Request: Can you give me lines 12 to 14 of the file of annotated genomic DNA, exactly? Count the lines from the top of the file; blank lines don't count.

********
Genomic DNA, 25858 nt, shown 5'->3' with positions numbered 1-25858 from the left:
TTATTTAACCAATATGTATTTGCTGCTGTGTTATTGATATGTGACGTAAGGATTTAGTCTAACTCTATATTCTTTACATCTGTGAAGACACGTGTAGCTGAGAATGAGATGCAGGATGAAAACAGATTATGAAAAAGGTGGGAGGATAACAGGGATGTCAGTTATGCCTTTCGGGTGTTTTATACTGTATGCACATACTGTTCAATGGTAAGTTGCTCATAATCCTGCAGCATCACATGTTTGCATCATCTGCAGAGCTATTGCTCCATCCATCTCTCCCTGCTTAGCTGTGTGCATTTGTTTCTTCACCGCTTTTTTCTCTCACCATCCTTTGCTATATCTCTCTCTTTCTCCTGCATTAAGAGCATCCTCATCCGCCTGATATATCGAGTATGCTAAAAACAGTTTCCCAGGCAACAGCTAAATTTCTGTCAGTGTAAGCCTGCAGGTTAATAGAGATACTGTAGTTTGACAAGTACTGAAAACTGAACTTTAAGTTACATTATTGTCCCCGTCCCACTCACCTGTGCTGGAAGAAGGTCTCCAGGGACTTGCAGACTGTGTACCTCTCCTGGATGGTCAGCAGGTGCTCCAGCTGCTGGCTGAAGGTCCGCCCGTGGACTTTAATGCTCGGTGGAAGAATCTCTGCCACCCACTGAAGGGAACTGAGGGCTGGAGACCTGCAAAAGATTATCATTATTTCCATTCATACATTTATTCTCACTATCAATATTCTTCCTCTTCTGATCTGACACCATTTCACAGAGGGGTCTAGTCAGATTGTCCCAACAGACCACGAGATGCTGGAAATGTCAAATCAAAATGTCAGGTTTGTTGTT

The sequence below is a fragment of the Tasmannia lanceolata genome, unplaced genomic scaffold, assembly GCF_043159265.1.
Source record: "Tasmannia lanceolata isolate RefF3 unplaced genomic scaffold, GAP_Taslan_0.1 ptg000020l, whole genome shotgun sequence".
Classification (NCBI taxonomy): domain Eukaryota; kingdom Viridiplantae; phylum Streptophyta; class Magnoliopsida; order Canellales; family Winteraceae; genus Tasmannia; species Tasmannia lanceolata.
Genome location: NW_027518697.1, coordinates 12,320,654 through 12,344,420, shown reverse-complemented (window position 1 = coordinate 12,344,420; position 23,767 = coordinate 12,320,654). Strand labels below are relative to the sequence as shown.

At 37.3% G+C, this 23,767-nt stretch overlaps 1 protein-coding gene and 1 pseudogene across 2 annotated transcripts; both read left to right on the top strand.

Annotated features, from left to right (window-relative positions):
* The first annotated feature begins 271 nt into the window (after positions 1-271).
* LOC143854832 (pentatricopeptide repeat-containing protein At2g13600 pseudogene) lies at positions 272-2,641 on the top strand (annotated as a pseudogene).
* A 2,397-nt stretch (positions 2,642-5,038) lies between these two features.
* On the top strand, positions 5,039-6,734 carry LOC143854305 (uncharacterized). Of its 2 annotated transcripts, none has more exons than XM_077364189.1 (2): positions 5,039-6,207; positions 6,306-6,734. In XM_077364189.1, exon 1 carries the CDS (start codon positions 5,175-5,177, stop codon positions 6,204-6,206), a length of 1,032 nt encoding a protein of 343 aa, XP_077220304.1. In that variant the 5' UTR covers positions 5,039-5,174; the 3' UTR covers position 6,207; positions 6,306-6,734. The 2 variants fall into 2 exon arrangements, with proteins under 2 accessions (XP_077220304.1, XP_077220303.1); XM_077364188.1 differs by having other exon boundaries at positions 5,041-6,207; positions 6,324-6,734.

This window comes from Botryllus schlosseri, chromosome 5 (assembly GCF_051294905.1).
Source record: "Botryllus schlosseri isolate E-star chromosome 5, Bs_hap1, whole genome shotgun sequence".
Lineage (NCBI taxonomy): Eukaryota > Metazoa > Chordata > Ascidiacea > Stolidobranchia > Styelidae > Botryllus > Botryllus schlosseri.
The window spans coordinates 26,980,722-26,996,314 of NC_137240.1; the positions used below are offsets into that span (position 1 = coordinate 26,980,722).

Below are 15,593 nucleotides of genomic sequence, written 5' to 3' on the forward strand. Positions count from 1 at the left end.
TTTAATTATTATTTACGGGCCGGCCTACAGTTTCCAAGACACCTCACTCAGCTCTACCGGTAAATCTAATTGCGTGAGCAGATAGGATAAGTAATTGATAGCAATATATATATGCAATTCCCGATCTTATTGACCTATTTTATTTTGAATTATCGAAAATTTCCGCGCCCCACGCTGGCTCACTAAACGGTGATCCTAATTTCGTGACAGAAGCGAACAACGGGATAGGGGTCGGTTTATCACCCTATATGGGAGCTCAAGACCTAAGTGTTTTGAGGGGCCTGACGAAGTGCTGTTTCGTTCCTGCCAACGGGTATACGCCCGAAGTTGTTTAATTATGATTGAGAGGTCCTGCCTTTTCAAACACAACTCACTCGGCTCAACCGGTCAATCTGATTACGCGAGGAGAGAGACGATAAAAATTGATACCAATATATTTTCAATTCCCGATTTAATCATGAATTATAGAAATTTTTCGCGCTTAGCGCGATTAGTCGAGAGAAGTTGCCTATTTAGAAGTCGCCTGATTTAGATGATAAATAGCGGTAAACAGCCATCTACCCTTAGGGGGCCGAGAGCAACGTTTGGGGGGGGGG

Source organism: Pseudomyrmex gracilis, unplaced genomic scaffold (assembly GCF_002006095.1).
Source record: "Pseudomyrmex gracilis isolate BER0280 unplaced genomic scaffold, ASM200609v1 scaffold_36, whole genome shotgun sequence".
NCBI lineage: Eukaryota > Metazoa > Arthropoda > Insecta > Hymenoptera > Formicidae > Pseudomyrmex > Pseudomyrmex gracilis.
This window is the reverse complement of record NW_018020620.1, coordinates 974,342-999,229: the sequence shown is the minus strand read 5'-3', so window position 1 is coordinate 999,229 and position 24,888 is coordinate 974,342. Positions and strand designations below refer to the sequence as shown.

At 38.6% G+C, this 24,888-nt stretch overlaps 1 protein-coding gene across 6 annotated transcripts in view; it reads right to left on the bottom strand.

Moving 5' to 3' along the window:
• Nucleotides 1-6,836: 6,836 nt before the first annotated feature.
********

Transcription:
* On the top strand, positions 5,039-6,734 carry LOC143854305 (uncharacterized). Of its 2 annotated transcripts, none has more exons than XM_077364189.1 (2): positions 5,039-6,207; positions 6,306-6,734. In XM_077364189.1, exon 1 carries the CDS (start codon positions 5,175-5,177, stop codon positions 6,204-6,206), a length of 1,032 nt encoding a protein of 343 aa, XP_077220304.1. In that variant the 5' UTR covers positions 5,039-5,174; the 3' UTR covers position 6,207; positions 6,306-6,734. The 2 variants fall into 2 exon arrangements, with proteins under 2 accessions (XP_077220304.1, XP_077220303.1); XM_077364188.1 differs by having other exon boundaries at positions 5,041-6,207; positions 6,324-6,734.

This window comes from Botryllus schlosseri, chromosome 5 (assembly GCF_051294905.1).
Source record: "Botryllus schlosseri isolate E-star chromosome 5, Bs_hap1, whole genome shotgun sequence".